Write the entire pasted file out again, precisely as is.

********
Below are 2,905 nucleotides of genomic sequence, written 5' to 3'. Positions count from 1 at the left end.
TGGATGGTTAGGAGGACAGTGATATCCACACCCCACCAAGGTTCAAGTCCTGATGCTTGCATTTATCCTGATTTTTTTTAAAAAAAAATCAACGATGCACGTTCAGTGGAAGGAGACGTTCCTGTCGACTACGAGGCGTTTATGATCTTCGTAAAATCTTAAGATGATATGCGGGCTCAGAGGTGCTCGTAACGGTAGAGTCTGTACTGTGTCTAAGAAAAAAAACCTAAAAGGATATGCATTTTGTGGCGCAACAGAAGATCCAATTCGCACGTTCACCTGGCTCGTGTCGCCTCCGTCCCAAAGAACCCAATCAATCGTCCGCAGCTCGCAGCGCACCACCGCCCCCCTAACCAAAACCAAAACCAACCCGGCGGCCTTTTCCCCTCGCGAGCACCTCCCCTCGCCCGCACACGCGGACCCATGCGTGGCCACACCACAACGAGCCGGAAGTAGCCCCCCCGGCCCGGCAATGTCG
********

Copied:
Below are 2,905 nucleotides of genomic sequence, written 5' to 3'. Positions count from 1 at the left end.
TGGATGGTTAGGAGGACAGTGATATCCACACCCCACCAAGGTTCAAGTCCTGATGCTTGCATTTATCCTGATTTTTTTTAAAAAAAAATCAACGATGCACGTTCAGTGGAAGGAGACGTTCCTGTCGACTACGAGGCGTTTATGATCTTCGTAAAATCTTAAGATGATATGCGGGCTCAGAGGTGCTCGTAACGGTAGAGTCTGTACTGTGTCTAAGAAAAAAAACCTAAAAGGATATGCATTTTGTGGCGCAACAGAAGATCCAATTCGCACGTTCACCTGGCTCGTGTCGCCTCCGTCCCAAAGAACCCAATCAATCGTCCGCAGCTCGCAGCGCACCACCGCCCCCCTAACCAAAACCAAAACCAACCCGGCGGCCTTTTCCCCTCGCGAGCACCTCCCCTCGCCCGCACACGCGGACCCATGCGTGGCCACACCACAACGAGCCGGAAGTAGCCCCCCCGGCCCGGCAATGTCG